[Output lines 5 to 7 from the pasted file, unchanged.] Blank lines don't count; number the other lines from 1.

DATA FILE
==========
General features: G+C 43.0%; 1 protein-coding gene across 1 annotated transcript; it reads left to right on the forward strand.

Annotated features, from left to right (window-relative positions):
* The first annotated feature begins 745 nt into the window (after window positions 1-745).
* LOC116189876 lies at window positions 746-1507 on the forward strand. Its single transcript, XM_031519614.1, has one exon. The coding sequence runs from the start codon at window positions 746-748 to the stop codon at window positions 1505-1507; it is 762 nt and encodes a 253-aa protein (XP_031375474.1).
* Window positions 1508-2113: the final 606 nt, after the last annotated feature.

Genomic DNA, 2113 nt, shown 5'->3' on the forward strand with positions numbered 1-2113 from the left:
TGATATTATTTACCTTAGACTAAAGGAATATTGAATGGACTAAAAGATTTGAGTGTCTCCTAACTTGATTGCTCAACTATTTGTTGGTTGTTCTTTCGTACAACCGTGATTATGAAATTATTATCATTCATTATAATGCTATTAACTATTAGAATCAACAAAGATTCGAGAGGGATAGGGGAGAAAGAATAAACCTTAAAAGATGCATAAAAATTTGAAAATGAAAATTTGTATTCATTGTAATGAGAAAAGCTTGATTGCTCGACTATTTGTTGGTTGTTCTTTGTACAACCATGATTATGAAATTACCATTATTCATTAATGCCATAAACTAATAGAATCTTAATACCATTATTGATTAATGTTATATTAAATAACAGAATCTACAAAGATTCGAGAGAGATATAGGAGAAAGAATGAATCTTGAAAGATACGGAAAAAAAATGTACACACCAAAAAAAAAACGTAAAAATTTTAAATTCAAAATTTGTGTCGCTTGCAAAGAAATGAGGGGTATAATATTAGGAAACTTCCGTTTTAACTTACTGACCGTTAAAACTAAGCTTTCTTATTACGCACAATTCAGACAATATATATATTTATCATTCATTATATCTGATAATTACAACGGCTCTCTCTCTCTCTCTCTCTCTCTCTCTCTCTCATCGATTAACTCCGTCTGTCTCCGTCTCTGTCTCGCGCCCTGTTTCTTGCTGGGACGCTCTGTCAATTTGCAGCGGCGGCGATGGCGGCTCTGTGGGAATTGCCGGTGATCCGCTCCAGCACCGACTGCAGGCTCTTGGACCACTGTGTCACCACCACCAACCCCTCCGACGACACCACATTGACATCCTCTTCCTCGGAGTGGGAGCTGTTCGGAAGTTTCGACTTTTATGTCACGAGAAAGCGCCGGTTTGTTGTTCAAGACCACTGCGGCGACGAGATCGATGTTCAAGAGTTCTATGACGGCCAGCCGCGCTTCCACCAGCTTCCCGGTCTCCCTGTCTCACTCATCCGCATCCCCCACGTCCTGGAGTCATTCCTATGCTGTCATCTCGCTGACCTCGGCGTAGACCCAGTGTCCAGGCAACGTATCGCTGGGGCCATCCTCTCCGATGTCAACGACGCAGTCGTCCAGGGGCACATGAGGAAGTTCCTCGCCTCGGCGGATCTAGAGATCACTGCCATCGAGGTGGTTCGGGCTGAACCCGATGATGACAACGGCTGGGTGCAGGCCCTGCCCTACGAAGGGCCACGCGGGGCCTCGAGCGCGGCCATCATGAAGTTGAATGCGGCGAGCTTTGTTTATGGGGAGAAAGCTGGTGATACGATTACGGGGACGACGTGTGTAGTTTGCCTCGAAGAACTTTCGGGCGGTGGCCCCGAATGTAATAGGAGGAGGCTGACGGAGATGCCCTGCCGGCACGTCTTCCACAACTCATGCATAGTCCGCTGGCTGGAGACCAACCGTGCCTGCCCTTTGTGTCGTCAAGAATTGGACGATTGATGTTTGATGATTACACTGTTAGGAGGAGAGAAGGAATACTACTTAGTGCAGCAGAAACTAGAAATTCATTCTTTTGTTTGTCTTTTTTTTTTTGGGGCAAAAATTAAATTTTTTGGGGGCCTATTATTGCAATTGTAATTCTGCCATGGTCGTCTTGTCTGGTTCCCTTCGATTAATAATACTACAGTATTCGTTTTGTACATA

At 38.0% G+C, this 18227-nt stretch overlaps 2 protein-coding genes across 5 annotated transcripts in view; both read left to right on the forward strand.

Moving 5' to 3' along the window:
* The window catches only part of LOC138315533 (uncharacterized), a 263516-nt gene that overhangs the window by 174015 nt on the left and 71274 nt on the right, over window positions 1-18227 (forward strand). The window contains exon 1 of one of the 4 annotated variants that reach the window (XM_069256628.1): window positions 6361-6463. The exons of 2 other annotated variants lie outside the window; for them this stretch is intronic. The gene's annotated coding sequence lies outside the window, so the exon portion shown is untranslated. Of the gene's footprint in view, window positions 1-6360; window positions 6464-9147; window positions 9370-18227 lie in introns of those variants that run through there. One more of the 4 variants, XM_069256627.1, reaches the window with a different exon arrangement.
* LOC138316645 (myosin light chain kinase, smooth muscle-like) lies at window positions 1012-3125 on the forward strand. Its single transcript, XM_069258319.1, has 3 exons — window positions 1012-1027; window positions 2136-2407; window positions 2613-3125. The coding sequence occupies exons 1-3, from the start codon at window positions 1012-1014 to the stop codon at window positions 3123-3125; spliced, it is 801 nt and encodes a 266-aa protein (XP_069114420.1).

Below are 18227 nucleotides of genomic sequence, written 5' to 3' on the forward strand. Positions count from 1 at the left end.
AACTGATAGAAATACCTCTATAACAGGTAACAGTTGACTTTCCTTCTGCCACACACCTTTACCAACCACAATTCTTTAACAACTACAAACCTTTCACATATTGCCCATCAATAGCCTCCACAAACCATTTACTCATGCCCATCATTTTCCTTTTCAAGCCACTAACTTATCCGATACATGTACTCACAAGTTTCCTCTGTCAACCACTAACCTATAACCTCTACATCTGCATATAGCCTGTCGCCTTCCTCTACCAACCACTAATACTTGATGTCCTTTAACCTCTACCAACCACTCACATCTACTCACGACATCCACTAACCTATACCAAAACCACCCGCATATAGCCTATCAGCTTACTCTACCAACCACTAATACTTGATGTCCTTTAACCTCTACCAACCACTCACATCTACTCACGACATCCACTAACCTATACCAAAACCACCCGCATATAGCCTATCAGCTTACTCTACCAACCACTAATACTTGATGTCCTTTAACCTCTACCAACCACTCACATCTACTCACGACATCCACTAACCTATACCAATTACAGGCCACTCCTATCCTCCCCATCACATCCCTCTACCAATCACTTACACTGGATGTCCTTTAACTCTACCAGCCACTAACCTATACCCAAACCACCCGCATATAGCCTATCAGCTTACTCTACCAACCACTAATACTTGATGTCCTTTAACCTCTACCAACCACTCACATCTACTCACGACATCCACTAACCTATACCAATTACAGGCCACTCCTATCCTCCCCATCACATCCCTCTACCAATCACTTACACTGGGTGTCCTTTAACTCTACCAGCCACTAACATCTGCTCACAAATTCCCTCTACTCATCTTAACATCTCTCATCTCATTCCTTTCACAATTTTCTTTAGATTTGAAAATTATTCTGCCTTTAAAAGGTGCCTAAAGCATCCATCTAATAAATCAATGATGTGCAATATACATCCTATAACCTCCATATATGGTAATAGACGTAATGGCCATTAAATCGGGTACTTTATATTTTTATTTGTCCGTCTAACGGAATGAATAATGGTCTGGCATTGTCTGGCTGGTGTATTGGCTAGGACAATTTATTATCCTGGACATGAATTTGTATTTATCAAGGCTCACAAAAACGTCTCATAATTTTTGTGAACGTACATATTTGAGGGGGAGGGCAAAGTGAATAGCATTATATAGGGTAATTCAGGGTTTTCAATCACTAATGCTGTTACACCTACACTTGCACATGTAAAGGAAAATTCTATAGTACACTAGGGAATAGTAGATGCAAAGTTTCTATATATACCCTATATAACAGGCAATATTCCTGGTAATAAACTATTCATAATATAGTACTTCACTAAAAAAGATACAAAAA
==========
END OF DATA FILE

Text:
* Window positions 1508-2113: the final 606 nt, after the last annotated feature.

Genomic DNA, 2113 nt, shown 5'->3' on the forward strand with positions numbered 1-2113 from the left:
TGATATTATTTACCTTAGACTAAAGGAATATTGAATGGACTAAAAGATTTGAGTGTCTCCTAACTTGATTGCTCAACTATTTGTTGGTTGTTCTTTCGTACAACCGTGATTATGAAATTATTATCATTCATTATAATGCTATTAACTATTAGAATCAACAAAGATTCGAGAGGGATAGGGGAGAAAGAATAAACCTTAAAAGATGCATAAAAATTTGAAAATGAAAATTTGTATTCATTGTAATGAGAAAAGCTTGATTGCTCGACTATTTGTTGGTTGTTCTTTGTACAACCATGATTATGAAATTACCATTATTCATTAATGCCATAAACTAATAGAATCTTAATACCATTATTGATTAATGTTATATTAAATAACAGAATCTACAAAGATTCGAGAGAGATATAGGAGAAAGAATGAATCTTGAAAGATACGGAAAAAAAATGTACACACCAAAAAAAAAACGTAAAAATTTTAAATTCAAAATTTGTGTCGCTTGCAAAGAAATGAGGGGTATAATATTAGGAAACTTCCGTTTTAACTTACTGACCGTTAAAACTAAGCTTTCTTATTACGCACAATTCAGACAATATATATATTTATCATTCATTATATCTGATAATTACAACGGCTCTCTCTCTCTCTCTCTCTCTCTCTCTCTCTCATCGATTAACTCCGTCTGTCTCCGTCTCTGTCTCGCGCCCTGTTTCTTGCTGGGACGCTCTGTCAATTTGCAGCGGCGGCGATGGCGGCTCTGTGGGAATTGCCGGTGATCCGCTCCAGCACCGACTGCAGGCTCTTGGACCACTGTGTCACCACCACCAACCCCTCCGACGACACCACATTGACATCCTCTTCCTCGGAGTGGGAGCTGTTCGGAAGTTTCGACTTTTATGTCACGAGAAAGCGCCGGTTTGTTGTTCAAGACCACTGCGGCGACGAGATCGATGTTCAAGAGTTCTATGACGGCCAGCCGCGCTTCCACCAGCTTCCCGGTCTCCCTGTCTCACTCATCCGCATCCCCCACGTCCTGGAGTCATTCCTATGCTGTCATCTCGCTGACCTCGGCGTAGACCCAGTGTCCAGGCAACGTATCGCTGGGGCCATCCTCTCCGATGTCAACGACGCAGTCGTCCAGGGGCACATGAGGAAGTTCCTCGCCTCGGCGGATCTAGAGATCACTGCCATCGAGGTGGTTCGGGCTGAACCCGATGATGACAACGGCTGGGTGCAGGCCCTGCCCTACGAAGGGCCACGCGGGGCCTCGAGCGCGGCCATCATGAAGTTGAATGCGGCGAGCTTTGTTTATGGGGAGAAAGCTGGTGATACGATTACGGGGACGACGTGTGTAGTTTGCCTCGAAGAACTTTCGGGCGGTGGCCCCGAATGTAATAGGAGGAGGCTGACGGAGATGCCCTGCCGGCACGTCTTCCACAACTCATGCATAGTCCGCTGGCTGGAGACCAACCGTGCCTGCCCTTTGTGTCGTCAAGAATTGGACGATTGATGTTTGATGATTACACTGTTAGGAGGAGAGAAGGAATACTACTTAGTGCAGCAGAAACTAGAAATTCATTCTTTTGTTTGTCTTTTTTTTTTTGGGGCAAAAATTAAATTTTTTGGGGGCCTATTATTGCAATTGTAATTCTGCCATGGTCGTCTTGTCTGGTTCCCTTCGATTAATAATACTACAGTATTCGTTTTGTACATA